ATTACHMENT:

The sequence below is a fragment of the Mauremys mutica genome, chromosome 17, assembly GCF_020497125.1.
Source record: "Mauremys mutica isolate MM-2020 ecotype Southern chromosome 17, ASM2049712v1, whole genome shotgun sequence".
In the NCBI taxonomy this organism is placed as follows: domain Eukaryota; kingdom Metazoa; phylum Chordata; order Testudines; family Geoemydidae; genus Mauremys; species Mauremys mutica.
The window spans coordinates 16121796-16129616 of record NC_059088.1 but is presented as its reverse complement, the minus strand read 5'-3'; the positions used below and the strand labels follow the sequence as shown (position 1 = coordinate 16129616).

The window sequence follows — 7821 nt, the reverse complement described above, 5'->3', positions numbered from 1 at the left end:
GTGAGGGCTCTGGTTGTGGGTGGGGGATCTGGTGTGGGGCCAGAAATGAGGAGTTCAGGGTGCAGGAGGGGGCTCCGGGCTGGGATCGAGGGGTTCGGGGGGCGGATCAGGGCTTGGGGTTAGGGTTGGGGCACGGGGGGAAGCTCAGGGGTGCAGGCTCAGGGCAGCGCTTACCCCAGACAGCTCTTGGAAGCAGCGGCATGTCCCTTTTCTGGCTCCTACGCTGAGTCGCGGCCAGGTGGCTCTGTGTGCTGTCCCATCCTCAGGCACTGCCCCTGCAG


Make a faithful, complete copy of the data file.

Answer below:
The sequence below is a fragment of the Mauremys mutica genome, chromosome 17, assembly GCF_020497125.1.
Source record: "Mauremys mutica isolate MM-2020 ecotype Southern chromosome 17, ASM2049712v1, whole genome shotgun sequence".
In the NCBI taxonomy this organism is placed as follows: domain Eukaryota; kingdom Metazoa; phylum Chordata; order Testudines; family Geoemydidae; genus Mauremys; species Mauremys mutica.
The window spans coordinates 16121796-16129616 of record NC_059088.1 but is presented as its reverse complement, the minus strand read 5'-3'; the positions used below and the strand labels follow the sequence as shown (position 1 = coordinate 16129616).

The window sequence follows — 7821 nt, the reverse complement described above, 5'->3', positions numbered from 1 at the left end:
GTGAGGGCTCTGGTTGTGGGTGGGGGATCTGGTGTGGGGCCAGAAATGAGGAGTTCAGGGTGCAGGAGGGGGCTCCGGGCTGGGATCGAGGGGTTCGGGGGGCGGATCAGGGCTTGGGGTTAGGGTTGGGGCACGGGGGGAAGCTCAGGGGTGCAGGCTCAGGGCAGCGCTTACCCCAGACAGCTCTTGGAAGCAGCGGCATGTCCCTTTTCTGGCTCCTACGCTGAGTCGCGGCCAGGTGGCTCTGTGTGCTGTCCCATCCTCAGGCACTGCCCCTGCAG